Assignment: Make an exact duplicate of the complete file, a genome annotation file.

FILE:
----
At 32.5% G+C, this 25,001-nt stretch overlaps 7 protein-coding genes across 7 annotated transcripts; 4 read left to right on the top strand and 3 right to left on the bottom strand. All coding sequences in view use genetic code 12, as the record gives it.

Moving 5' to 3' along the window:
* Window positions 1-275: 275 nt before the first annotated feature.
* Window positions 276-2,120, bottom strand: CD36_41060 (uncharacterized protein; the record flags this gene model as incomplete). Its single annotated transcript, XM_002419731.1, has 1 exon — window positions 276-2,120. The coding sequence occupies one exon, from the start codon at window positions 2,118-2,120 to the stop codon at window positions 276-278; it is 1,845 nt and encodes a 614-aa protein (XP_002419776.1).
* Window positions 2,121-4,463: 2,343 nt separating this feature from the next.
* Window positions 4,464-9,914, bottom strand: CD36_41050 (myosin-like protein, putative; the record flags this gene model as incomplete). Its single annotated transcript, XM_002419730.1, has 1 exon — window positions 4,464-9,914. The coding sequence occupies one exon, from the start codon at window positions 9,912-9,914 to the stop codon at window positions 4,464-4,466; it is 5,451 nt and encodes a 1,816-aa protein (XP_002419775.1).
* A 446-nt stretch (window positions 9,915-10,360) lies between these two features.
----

At 32.5% G+C, this 25,001-nt stretch overlaps 7 protein-coding genes across 7 annotated transcripts; 4 read left to right on the top strand and 3 right to left on the bottom strand. All coding sequences in view use genetic code 12, as the record gives it.

Moving 5' to 3' along the window:
* Window positions 1-275: 275 nt before the first annotated feature.
* Window positions 276-2,120, bottom strand: CD36_41060 (uncharacterized protein; the record flags this gene model as incomplete). Its single annotated transcript, XM_002419731.1, has 1 exon — window positions 276-2,120. The coding sequence occupies one exon, from the start codon at window positions 2,118-2,120 to the stop codon at window positions 276-278; it is 1,845 nt and encodes a 614-aa protein (XP_002419776.1).
* Window positions 2,121-4,463: 2,343 nt separating this feature from the next.
* Window positions 4,464-9,914, bottom strand: CD36_41050 (myosin-like protein, putative; the record flags this gene model as incomplete). Its single annotated transcript, XM_002419730.1, has 1 exon — window positions 4,464-9,914. The coding sequence occupies one exon, from the start codon at window positions 9,912-9,914 to the stop codon at window positions 4,464-4,466; it is 5,451 nt and encodes a 1,816-aa protein (XP_002419775.1).
* A 446-nt stretch (window positions 9,915-10,360) lies between these two features.